This post was originally written by Glenn Paulley and published to sybase.com in May of 2008.
One of the pitfalls Ivan Bowman and I outline in our white paper, Capacity Planning with SQL Anywhere, is the myth of perfect scalability: that simply improving the hardware platform by a factor of x will correspondingly improve application performance. It is helpful to remember that very few algorithms (or applications) scale linearly; one should always keep in mind the axiom that all CPUs wait at the same speed.
As an example, consider a database design in which several of the most important business objects are identified using surrogate keys. The application is designed to use a special table in the database, which we simply call the surrogate table, where each row in the table represents a type of business object. Contained within each row of the surrogate table is the value of the next key to be used when inserting a new business object of that type – we assume that value is stored in the column next_key. Within the application, the logic for inserting a new client into the database is roughly as follows:
DECLARE @next integer; UPDATE surrogate SET @next = next_key, next_key = next_key + 1 WHERE object-type = â€˜clientâ€™; INSERT INTO client VALUES(@next, ...); COMMIT;
Aside: notice the SQL Anywhere language feature that permits assignment of a variable within the SET clause of an UPDATE statement.
This code snippet illustrates a common application development practice for inserting new information to a database – I have seen this several times in customer applications. However, this code fragment will cause the serialization of every insertion of new client rows, as only one connection at a time will be able to acquire a write lock on the “client” row of the surrogate table. It may be the case that this logic will perform adequately with a small number of connections, but this approach will not scale: with significant numbers of users the formation of convoys is inevitable. With SQL Anywhere, due to its threading model, the usual outcome with this type of convoy is thread deadlock: M threads are waiting for the same write lock on the surrogate table, and the last available thread, doing the same INSERT, is about to block.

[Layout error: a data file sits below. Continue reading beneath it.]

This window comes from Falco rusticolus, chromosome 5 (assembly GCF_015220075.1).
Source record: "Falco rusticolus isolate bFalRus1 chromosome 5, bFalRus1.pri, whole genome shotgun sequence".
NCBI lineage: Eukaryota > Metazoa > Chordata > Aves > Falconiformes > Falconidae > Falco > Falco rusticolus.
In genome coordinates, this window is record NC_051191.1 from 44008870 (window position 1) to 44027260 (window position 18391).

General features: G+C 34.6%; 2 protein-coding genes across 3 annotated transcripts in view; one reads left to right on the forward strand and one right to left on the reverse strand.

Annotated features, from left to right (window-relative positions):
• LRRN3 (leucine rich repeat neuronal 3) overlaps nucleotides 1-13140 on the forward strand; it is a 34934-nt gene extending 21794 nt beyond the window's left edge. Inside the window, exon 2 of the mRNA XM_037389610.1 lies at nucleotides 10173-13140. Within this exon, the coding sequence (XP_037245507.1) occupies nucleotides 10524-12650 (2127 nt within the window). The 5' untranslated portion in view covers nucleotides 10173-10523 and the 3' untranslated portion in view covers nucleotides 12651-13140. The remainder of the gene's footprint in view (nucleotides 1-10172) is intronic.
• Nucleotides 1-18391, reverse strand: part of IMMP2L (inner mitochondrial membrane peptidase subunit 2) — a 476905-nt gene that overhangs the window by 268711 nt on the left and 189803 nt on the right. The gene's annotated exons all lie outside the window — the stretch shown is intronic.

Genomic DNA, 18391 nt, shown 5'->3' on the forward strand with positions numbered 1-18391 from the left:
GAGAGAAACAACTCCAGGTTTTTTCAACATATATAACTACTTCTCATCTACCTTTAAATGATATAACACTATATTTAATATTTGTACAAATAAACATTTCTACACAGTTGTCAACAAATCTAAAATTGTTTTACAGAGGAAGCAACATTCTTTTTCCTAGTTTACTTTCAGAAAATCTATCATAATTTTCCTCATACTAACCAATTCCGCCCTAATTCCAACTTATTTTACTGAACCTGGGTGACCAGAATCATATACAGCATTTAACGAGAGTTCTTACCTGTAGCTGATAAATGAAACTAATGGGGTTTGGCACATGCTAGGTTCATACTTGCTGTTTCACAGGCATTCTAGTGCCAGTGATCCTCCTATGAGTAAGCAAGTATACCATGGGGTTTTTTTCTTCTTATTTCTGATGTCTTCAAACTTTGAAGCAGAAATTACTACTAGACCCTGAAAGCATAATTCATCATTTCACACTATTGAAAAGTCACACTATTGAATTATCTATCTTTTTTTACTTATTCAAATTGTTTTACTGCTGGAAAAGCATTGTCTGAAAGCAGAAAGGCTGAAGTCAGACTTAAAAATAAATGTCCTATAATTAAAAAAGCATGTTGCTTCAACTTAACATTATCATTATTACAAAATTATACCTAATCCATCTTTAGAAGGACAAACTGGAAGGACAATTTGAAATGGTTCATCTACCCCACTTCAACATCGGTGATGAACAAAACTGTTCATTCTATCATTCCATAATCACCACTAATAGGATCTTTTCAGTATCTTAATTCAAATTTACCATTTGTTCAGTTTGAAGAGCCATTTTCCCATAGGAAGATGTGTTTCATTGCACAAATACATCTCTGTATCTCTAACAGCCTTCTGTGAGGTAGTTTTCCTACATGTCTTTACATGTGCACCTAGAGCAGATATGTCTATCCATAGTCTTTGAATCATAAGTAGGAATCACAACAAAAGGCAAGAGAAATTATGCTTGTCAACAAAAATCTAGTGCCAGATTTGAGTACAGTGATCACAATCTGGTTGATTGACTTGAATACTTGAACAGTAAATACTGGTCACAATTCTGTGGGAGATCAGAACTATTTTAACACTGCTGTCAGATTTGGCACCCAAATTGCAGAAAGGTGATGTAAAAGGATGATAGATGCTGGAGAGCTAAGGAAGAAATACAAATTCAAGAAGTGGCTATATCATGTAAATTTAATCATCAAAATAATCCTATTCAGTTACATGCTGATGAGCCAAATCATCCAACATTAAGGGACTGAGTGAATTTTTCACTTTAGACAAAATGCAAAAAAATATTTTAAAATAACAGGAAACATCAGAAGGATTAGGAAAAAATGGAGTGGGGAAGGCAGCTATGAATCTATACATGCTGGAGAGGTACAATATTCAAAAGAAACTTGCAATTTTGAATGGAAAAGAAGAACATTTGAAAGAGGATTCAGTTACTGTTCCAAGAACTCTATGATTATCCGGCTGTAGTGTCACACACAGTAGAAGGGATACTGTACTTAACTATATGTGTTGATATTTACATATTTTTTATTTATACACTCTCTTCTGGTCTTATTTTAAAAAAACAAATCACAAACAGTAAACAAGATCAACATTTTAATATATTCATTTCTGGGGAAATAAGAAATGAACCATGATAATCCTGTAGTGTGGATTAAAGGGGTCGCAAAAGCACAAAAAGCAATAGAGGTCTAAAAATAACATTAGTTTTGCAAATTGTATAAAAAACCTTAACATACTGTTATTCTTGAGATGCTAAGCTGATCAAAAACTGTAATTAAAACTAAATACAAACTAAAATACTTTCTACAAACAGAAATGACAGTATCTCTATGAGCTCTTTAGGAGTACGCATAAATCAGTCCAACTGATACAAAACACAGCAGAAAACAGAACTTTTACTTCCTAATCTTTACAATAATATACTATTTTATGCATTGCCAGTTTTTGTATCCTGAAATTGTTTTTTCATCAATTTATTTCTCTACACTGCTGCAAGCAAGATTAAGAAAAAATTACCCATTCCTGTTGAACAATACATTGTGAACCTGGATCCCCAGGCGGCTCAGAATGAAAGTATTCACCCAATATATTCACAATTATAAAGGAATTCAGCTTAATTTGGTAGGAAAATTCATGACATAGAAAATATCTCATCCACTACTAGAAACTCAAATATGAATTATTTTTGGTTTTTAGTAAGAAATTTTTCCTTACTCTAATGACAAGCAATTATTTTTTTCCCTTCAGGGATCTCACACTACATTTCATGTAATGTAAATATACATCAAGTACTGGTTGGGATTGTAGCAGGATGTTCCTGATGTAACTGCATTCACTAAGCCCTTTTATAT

This is a great example to illustrate the myth of perfect scalability, because increasing the CPU speed with this type of application will yield virtually no improvement. It also can be a challenging exercise to diagnose these types of problems, because it is harder to diagnose a problem when the expected behaviour isn’t taking place at all: looking at Performance Monitor I/O or CPU counters isn’t going to help you find it.
The point I’m trying to make is that database application performance, while dependent to a degree on the specifics of the database system, is also largely dependent upon the logic within the application, and how well that logic scales with additional users or data volume. This is why there are rarely quick, easy answers to capacity planning questions. The alternative to hardware capacity planning is over-specification: pessimistically purchasing greater hardware performance than truly necessary, so that even peak workloads will not suffer.